I’ve recently been involved in some design and sizing for very large VMDKs on vSAN. There are a couple of things to keep in mind when doing this, not just the overhead when deciding to go with RAID1, RAID5 or RAID6, but also what this means for component counts. In the following post, I have done a few tests with some rather large RAID-5 and RAID-6 VMDKs, just to show you how we deal with it in vSAN. If you are involved in designing and sizing vSANs for large virtual machines, you might find this interesting.
In the VSAN Troubleshooting Reference Manual, the following description of VSAN.ClomMaxComponentSizeGB is provided: By default VSAN.ClomMaxComponentSizeGB is set to 255GB. When Virtual SAN stores virtual machine objects, it creates components whose default size does not exceed 255 GB. If you use physical disks that are smaller than 255GB, then you might see errors similar to the following when you try to deploy a virtual machine: There is no more space for virtual disk XX. You might be able to continue this session by freeing disk space on the relevant volume and clicking retry.
I had this question a number of times now. Those of you familiar with VSAN will know that if a component goes absent for a period of 60 minutes (default) then VSAN will begin rebuilding a new copy of the component elsewhere in the cluster (if resources allow it). The question then is, if the missing/absent/failed component recovers and becomes visible to VSAN once again, what happens? Will we throw away the component that was just created, or will we throw away the original component that recovered?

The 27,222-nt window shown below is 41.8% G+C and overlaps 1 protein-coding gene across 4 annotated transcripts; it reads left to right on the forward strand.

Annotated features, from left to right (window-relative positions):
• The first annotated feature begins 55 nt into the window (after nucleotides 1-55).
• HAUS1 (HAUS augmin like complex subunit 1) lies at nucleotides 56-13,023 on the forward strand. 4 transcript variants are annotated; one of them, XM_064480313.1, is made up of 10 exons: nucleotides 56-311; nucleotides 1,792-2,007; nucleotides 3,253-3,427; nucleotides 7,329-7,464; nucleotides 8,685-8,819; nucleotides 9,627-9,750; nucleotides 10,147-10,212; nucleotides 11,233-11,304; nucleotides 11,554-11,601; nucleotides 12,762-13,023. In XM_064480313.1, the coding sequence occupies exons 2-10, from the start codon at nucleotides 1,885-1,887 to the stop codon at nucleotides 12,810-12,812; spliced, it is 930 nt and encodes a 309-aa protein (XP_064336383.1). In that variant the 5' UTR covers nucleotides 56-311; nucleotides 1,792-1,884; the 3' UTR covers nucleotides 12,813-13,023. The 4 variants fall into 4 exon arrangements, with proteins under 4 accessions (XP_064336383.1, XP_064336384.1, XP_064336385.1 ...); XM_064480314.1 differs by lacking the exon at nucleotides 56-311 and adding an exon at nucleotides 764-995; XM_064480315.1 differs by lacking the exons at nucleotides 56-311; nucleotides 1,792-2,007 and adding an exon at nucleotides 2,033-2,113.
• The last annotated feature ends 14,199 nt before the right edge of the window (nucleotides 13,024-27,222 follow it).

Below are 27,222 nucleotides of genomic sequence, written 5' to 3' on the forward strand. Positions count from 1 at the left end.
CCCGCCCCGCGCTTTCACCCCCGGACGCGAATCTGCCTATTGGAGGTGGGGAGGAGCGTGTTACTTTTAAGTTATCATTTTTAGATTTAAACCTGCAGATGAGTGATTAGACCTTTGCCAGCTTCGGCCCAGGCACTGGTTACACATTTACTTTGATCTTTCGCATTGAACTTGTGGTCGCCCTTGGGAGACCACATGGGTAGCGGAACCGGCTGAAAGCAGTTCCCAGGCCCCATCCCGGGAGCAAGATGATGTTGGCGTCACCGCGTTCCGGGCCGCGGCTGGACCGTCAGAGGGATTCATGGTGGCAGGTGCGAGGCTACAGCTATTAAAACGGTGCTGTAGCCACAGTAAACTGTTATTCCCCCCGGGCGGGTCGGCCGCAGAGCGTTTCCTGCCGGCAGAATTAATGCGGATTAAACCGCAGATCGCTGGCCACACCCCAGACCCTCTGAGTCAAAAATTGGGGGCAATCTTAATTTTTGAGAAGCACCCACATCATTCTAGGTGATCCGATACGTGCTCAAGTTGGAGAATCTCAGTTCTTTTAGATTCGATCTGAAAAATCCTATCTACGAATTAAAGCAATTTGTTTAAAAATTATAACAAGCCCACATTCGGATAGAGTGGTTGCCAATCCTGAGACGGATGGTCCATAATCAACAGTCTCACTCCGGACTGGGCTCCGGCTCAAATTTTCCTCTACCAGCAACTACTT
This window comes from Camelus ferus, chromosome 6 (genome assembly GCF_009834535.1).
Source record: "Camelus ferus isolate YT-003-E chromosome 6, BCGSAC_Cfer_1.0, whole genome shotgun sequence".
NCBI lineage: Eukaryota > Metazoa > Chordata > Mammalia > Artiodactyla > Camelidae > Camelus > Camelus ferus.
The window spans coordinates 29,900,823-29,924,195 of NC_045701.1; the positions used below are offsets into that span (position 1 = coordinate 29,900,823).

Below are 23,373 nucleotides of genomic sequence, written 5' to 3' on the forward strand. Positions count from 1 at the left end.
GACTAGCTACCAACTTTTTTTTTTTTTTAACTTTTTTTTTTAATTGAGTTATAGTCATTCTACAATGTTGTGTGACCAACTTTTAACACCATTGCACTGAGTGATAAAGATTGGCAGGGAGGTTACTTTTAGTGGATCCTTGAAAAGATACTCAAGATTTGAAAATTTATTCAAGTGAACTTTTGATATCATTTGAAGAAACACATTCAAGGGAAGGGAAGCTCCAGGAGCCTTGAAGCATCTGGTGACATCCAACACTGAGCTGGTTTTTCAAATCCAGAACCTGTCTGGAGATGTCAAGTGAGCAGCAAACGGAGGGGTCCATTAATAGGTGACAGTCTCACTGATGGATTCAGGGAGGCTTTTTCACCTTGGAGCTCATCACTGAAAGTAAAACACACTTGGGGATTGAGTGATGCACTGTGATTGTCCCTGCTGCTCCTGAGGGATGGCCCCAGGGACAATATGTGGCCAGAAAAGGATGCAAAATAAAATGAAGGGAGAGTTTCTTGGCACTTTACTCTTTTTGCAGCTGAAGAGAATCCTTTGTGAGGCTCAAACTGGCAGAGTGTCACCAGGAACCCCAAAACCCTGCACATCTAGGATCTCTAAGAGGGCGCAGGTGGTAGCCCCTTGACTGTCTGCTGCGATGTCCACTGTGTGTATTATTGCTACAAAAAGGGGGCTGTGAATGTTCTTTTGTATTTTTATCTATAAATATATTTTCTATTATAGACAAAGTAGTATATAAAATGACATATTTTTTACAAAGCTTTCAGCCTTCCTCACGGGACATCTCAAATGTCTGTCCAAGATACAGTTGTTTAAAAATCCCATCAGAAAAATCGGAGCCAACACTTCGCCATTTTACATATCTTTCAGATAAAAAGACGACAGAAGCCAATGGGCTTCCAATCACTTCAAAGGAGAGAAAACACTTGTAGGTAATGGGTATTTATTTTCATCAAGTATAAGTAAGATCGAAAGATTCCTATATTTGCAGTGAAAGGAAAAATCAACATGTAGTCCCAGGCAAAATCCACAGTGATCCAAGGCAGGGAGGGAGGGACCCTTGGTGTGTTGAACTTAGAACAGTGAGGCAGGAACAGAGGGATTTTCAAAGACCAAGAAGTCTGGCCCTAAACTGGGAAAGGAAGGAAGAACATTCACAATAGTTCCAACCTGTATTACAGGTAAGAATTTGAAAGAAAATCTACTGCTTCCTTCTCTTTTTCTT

Some time back I wrote about proactive rebalancing, a new feature of VSAN 6.0. However I have had a number of queries recently about its functionality. The most common query is that when the proactive rebalance operation is started, there doesn’t appear to be any rebuild/resync activity, even though the command output lists a number of disks that need to be rebalanced (rebalancing moves components between physical disks so that each disk is equally consumed).
This is another nice new feature of Virtual SAN 6.0. It basically is a directive to VSAN to start re-balancing components belonging to virtual machine objects around all the hosts and all the disks in the cluster. Why might you want to do this? Well, it’s very simple. As VMs are deployed on the VSAN datastore, there are algorithms in place to place those components across the cluster in a balanced fashion. But what if a hosts was placed into maintenance mode, and you requested that the data on the host be evacuated prior to entering maintenance mode, and now…
I was having some discussions recently on the community forums about Virtual SAN behaviour when a VM storage policy is changed on-the-fly. This is a really nice feature of Virtual SAN whereby requirements related to availability and performance can be changed dynamically without impacting the running virtual machine. I wrote about it in the blog post here. However there are some important considerations to take into account when changing a policy on the fly like this.